Carrefour chief executive Georges Plassat has pledged commitment to the physical store as the rising popularity of ecommerce continues at pace.
Plassat argues that the physical network is the indispensable foundation of a successful retail proposition. He believes the digital revolution doesn’t cancel any previous revolution, and instead adds to the proposition.
In effect, stores and online shopping should work together to deliver a compelling multichannel offer to customers.
Planet Retail has always recognised the importance of the physical store in food retail. Bricks-and-mortar stores, particularly hypermarkets, remain many retailers’ most profitable formats; hence they should continue to give them the attention they deserve.
Although e-grocery is continuing on an upward trajectory, from a topline growth perspective at least, the impact on the bottom line is often more negative than positive.
If we run the numbers for a moment, in France, Carrefour generates more than £18bn in sales from its hypermarket and superstore division.
This compares with less than £1bn from cash and carries, less than £1bn from ecommerce and some £16bn across its supermarket and neighbourhood store division.
Clearly, the size of the hypermarket channel makes it critical to Carrefour’s overall success and there are signs that the grocer is taking this seriously, investing in new store concepts in Belgium, Italy and France.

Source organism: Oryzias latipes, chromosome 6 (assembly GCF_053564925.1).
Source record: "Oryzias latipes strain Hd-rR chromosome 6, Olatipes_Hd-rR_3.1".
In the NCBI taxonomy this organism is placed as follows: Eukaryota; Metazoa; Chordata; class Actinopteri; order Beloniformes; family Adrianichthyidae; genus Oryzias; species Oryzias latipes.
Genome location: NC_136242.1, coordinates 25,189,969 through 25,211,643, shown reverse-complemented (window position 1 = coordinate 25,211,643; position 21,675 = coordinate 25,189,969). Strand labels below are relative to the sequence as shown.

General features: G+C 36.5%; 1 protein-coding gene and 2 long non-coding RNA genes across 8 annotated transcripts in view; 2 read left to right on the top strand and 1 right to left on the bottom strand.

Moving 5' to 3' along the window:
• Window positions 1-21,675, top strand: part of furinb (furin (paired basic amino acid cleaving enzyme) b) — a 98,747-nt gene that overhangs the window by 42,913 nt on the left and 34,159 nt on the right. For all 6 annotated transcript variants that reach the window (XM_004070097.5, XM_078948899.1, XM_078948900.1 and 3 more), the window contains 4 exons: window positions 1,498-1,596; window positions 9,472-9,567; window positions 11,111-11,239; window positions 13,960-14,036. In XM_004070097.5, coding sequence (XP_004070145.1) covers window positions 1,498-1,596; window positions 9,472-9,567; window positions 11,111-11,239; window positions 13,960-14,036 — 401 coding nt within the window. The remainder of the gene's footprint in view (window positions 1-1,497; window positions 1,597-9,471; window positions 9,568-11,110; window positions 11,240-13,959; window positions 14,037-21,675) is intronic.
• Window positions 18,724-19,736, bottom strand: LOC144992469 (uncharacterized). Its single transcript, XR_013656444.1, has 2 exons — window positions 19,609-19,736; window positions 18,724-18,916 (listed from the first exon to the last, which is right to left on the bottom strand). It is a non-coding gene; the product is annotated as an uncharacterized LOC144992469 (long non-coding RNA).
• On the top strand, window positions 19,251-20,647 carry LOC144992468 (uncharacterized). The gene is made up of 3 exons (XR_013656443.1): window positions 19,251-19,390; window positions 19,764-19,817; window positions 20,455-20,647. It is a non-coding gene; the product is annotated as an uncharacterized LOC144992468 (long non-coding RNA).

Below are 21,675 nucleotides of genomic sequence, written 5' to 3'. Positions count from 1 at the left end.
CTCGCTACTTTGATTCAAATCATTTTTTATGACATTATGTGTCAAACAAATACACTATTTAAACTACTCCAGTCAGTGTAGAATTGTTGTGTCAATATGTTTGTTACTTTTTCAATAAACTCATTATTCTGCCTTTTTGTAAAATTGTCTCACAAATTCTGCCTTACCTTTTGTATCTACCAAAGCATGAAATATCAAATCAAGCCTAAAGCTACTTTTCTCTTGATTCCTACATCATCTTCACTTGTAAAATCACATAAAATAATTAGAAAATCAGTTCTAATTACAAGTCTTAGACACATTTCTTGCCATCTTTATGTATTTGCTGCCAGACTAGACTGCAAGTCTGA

It has already begun work to remodel two hypermarkets in Paris to its new concept, both of which will take a new approach to non-food – with the aim of challenging general merchandise specialists in certain categories, in this case decoration.
While Plassat accepts Carrefour will need to continue to embrace growing digital channels, there have always been question marks over the profitability of grocery dotcom.
Take the neighbouring UK, for example, arguably the world’s most advanced online grocery market – even here, profitability from online grocery is questionable.
Just this week pure-play online food operator Ocado reported profits of less than £12m on sales of more than £1bn – not a margin to shout about by any stretch of the imagination.
Profitability aside, Plassat makes another good point: physical stores are important in building direct relationships with customers.
Many shoppers will always want to visit physical stores to choose their own fresh food, and see products before they buy.
While Plassat admits there are growth opportunities to be had online, the importance of the store must not be underestimated, and we would certainly agree.